Some of us [ the younger workers ] suffer the loss of all of their retirement contributions for they were not fully vested yet. Some of us will not receive any more contribution to this retirement fund and therefore it cannot mature properly. Some of us are too close to retiring to bring another nest egg to maturity, it takes 20 years to realize a significant return in a 401k or defined benefit plan. Some of us will suffer for the rest of our lives due to the loss of our pension. Some of us will not be able to retire! Some of us on the line have been cussed at, had dead birds thrown at us, threatened, verbally and physically, almost run, over flipped off, spit at, have had our legs intentionally pinned between cars, told to get a job, and generally harassed on a daily basis. 

Mr. Doten said in his commentary, “this strike is not about people, it’s about the money grab by the union.” To Mr. Doten I say tell that to the 56 families that have been displaced and the greater community, people are exactly what this strike is about . We also suffer loss but not only loss of money, but loss of self, our dignity, our jobs, our work family, and our community.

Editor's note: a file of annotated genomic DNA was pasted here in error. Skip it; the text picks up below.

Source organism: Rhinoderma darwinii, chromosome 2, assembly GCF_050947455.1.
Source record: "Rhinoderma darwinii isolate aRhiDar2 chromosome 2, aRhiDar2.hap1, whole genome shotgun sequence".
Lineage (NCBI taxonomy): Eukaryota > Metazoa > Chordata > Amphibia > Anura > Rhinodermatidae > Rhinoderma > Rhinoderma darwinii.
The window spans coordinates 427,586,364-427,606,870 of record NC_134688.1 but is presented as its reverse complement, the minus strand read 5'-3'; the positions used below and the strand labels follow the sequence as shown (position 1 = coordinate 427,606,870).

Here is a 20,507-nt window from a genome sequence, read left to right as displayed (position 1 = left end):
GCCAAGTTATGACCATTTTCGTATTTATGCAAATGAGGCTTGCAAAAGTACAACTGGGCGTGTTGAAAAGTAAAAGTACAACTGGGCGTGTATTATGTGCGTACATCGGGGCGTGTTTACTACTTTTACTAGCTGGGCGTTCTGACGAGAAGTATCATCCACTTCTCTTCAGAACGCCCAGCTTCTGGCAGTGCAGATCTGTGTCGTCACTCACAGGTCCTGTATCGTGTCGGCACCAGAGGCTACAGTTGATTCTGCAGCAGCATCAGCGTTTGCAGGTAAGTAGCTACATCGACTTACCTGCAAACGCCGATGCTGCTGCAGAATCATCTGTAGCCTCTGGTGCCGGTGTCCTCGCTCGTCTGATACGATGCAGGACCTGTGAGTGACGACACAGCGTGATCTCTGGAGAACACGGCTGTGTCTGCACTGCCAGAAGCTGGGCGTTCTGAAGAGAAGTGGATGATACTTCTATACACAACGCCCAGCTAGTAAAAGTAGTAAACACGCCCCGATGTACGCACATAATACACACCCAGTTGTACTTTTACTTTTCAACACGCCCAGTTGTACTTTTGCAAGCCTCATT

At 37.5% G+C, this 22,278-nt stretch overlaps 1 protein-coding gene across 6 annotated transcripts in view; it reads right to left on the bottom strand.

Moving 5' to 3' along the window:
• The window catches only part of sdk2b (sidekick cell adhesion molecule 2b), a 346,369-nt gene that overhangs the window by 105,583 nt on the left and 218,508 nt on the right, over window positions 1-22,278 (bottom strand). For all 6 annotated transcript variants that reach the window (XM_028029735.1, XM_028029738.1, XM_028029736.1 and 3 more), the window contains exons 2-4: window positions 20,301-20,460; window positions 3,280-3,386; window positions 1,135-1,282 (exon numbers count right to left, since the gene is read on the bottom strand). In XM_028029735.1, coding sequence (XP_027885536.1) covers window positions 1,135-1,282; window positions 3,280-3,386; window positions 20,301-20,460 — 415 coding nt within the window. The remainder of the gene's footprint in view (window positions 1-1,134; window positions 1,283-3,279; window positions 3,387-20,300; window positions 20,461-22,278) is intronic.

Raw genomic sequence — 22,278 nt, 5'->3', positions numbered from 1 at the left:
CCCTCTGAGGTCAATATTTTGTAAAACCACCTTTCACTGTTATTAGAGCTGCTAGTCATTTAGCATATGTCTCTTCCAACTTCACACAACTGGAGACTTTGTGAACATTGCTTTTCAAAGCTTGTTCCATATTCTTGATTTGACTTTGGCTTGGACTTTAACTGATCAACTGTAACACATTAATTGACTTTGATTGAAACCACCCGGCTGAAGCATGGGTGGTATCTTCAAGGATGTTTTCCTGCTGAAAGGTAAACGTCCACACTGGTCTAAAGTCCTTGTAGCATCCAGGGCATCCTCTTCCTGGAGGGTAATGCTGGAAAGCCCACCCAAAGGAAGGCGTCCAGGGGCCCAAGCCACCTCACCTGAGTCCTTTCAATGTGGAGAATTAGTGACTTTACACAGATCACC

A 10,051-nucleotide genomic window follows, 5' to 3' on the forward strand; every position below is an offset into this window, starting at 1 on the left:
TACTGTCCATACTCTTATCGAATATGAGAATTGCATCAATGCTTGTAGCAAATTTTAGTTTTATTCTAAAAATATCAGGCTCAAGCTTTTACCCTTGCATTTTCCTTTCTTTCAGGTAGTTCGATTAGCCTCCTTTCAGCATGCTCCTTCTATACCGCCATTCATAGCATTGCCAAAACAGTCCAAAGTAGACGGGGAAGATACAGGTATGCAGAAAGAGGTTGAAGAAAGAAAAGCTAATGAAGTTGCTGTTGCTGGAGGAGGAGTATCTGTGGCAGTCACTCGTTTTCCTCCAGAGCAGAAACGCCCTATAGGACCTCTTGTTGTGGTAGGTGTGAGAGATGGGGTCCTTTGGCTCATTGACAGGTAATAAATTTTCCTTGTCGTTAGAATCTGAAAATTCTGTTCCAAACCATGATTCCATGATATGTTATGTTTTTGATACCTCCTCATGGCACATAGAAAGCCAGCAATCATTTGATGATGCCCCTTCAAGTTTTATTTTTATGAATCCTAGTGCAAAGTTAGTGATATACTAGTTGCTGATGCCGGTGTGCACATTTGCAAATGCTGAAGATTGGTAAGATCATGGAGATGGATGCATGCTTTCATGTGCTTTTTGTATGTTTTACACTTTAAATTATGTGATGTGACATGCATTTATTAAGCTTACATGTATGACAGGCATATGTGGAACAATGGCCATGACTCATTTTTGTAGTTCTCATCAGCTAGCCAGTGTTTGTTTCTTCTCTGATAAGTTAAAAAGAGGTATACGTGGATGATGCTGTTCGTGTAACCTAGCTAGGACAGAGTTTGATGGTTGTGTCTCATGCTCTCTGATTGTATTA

The fabric of this community is being ripped apart. Mr. Doten we all know who is the source of all this suffering. It’s the new guys in town with the Wal-mart-type business plan. They are the ones who will make a profit on all of our suffering. Mr. Doten, the suffering won’t stop with us. The new owners are drastically cutting their employees benefit plan. The new employees are starting to feel the pain of paying for their families health care. And as for their retirement soon they will come to realize that to few are receiving too little too late, and they will not be able to retire. And who is profiting on their suffering?